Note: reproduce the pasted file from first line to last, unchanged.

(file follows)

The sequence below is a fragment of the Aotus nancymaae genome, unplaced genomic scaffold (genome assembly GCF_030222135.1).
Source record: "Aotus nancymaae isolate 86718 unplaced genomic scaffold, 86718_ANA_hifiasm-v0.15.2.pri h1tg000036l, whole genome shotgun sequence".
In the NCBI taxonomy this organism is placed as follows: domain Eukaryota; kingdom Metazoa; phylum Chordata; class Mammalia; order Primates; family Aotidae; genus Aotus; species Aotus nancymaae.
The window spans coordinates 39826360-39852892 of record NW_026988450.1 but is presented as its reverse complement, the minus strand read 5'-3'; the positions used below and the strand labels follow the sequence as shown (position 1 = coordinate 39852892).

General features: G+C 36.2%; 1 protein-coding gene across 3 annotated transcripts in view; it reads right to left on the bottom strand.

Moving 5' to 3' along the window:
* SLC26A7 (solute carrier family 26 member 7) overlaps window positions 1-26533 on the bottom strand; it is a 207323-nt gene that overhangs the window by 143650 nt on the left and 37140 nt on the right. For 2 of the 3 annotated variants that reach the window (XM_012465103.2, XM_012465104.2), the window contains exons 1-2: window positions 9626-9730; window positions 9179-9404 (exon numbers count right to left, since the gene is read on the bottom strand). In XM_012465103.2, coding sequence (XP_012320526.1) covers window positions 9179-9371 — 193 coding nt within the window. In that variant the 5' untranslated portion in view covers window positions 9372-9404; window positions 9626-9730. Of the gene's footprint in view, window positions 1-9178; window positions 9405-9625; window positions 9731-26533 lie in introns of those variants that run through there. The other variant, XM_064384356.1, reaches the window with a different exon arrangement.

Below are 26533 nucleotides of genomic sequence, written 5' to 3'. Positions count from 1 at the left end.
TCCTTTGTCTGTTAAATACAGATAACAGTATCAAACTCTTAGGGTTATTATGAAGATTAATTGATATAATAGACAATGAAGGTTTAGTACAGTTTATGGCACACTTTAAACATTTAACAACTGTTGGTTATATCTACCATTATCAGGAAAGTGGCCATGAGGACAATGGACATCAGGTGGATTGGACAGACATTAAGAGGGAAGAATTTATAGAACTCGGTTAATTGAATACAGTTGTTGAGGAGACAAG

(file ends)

The sequence below is a fragment of the Aotus nancymaae genome, unplaced genomic scaffold (genome assembly GCF_030222135.1).
Source record: "Aotus nancymaae isolate 86718 unplaced genomic scaffold, 86718_ANA_hifiasm-v0.15.2.pri h1tg000036l, whole genome shotgun sequence".
In the NCBI taxonomy this organism is placed as follows: domain Eukaryota; kingdom Metazoa; phylum Chordata; class Mammalia; order Primates; family Aotidae; genus Aotus; species Aotus nancymaae.
The window spans coordinates 39826360-39852892 of record NW_026988450.1 but is presented as its reverse complement, the minus strand read 5'-3'; the positions used below and the strand labels follow the sequence as shown (position 1 = coordinate 39852892).

General features: G+C 36.2%; 1 protein-coding gene across 3 annotated transcripts in view; it reads right to left on the bottom strand.

Moving 5' to 3' along the window:
* SLC26A7 (solute carrier family 26 member 7) overlaps window positions 1-26533 on the bottom strand; it is a 207323-nt gene that overhangs the window by 143650 nt on the left and 37140 nt on the right. For 2 of the 3 annotated variants that reach the window (XM_012465103.2, XM_012465104.2), the window contains exons 1-2: window positions 9626-9730; window positions 9179-9404 (exon numbers count right to left, since the gene is read on the bottom strand). In XM_012465103.2, coding sequence (XP_012320526.1) covers window positions 9179-9371 — 193 coding nt within the window. In that variant the 5' untranslated portion in view covers window positions 9372-9404; window positions 9626-9730. Of the gene's footprint in view, window positions 1-9178; window positions 9405-9625; window positions 9731-26533 lie in introns of those variants that run through there. The other variant, XM_064384356.1, reaches the window with a different exon arrangement.

Below are 26533 nucleotides of genomic sequence, written 5' to 3'. Positions count from 1 at the left end.
TCCTTTGTCTGTTAAATACAGATAACAGTATCAAACTCTTAGGGTTATTATGAAGATTAATTGATATAATAGACAATGAAGGTTTAGTACAGTTTATGGCACACTTTAAACATTTAACAACTGTTGGTTATATCTACCATTATCAGGAAAGTGGCCATGAGGACAATGGACATCAGGTGGATTGGACAGACATTAAGAGGGAAGAATTTATAGAACTCGGTTAATTGAATACAGTTGTTGAGGAGACAAG